Somappa represents the generation which is very keen on these rituals and for whom these rituals and Vittala have become part of their lives. They don’t worry about how the myth was formed but they have complete faith in these rituals. Once faith takes over myth becomes more important than history and slowly the rituals attain a rigidity which is difficult to break. Any break in the rituals is seen as an assault on faith and usually leads to disastrous consequence. People like Somappa completed this complex system of myth and rituals where the exploiters need the exploited as much as the exploited need the exploiters in order to give some meaning to their lives and to maintain their faith.

What happens when the person responsible for maintaining faith loses faith? This question is explored in the latter part of the novel. Devappa, the youngster of the current generation, the descendent of Adi Devappa, sees only exploitation around him. Their land has been usurped by the powerful Gowdas. He joins the ‘Navanirman’ movement and is jailed. Later he falls in love with a widow and wants to marry her. The condition to marry her being that God ‘Uddavva’ should give her consent. Unfortunately the consent doesn’t come and Devappa comes to the conclusion that what he sees in the temple is not God but just rock. He sees an idol which doesn’t care about the sufferings of the common people and he sees a God who is totally silent. He cannot reconcile the fact that inspite of his family following all the rituals with complete dedication they are still in bad shape and the upper class people still dominate. So he finally rejects the 150 year tradition refusing to turn up for the ‘rakta tilaka seva’. Patil then highlights how this act affects the village as a whole and how it affects common people like Somappa, who see the non-arrival of Devappa as a bad omen.

Along with the question of faith, ritual and myth, Patil weaves in the social issues confronting the village. Patil very cleverly highlights these issues with delving too deep into them. The constant religious fault lines as well as the plural nature of the village society is highlighted by the character of Somappa. Though he is a Jain, he believes in Vittala and is always in the forefront when the car festival happens. Unfortunately, vested interest in the village use his religion as a stick to beat him when convenient, always trying to distance him from Vittala. Patil also deals with the political ambition of the youth, their disinterest in tradition, the high handedness of the police and the caste and class dynamics prevalent in the village.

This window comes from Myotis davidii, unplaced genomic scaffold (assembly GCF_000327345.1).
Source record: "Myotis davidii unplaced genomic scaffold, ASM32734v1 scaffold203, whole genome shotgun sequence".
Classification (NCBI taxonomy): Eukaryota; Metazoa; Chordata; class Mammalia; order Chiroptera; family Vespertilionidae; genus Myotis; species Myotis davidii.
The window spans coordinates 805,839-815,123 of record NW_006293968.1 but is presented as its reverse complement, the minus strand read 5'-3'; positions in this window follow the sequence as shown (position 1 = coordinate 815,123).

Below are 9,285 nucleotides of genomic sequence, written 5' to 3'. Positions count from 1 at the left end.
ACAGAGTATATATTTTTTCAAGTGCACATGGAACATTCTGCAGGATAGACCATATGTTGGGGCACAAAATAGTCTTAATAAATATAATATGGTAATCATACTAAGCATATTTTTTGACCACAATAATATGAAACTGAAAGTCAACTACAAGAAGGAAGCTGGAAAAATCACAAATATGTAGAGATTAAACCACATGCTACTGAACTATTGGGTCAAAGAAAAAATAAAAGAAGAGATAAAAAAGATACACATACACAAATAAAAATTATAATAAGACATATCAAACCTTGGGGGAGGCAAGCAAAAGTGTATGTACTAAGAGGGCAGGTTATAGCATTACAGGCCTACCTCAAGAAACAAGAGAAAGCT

Patil writes the book in multiple styles. In the initial portion he tells the story of the ‘Teru’ through a ballad. Later the travels of Devappa on his pilgrimage are written in geat detail, almost classical in form. The later portion is neo-realistic in its approach when dealing with the current day realities. Yet Patil manages to maintain homogeneity by ensuring that the ‘Teru’ always takes centre stage. It becomes the symbol of pride for the village when it is built, a symbol for sacrifice when it is moved, a symbol for ritualism when the ‘rakta tilaka seva’ starts, a symbol of abiding faith for the villagers, a symbol for a great tradition which becomes the pride of the village and a symbol of oppression to Devappa who revolts against the tradition. Keeping ‘Teru’ in the centre of the novel, Patil ensures that all threads are wound around it.

We must also understand that while ‘Teru’ captures the complexities inherent in faith, this is not the whole story. The story of decadence, the story of exploitation and the story of a break with tradition is only a part of the larger story. All over country while one part of faith and tradition vanishes, a new one springs up. While one sanyasi’s name is forgotten a new Godman arises. Tales of religious intolerance and tales of great plurality are heard in equal measure. In essence, faith still dominates, tradition still dominates and ritualism still dominates our collective conscience. Patil gives us one slice of this multi dimensional issue and he does that very effectively.

The success of ‘Teru’, according to me, lies in the fact that Patil refuses to take the easy ideological route to the complex issues. While his sympathy lies with the likes of Devappa, he also understands people like Somappa who need their faith. That is why Patil keeps all the complexity intact making the reader understand that there are no easy answers to these questions. The combination of myth creation, ritualism, faith, class and caste conflict and exploitation paint an excellent picture of complex village life. The issues that Patil raises, the way he deals with them and the insights he provides to us make this novel worthy of the Sahitya Academy Award that it got.

I read the novel in Tamil. Sahitya Academy publication. Tamil translation by Pavannan.

2 thoughts on “Indian Classics: ‘Teru’ – Raghavendra Patil

Leave a Reply

Fill in your details below or click an icon to log in: Logo

You are commenting using your account. Log Out / Change )

Twitter picture

You are commenting using your Twitter account. Log Out / Change )

Facebook photo

You are commenting using your Facebook account. Log Out / Change )

Google+ photo

You are commenting using your Google+ account. Log Out / Change )

Connecting to %s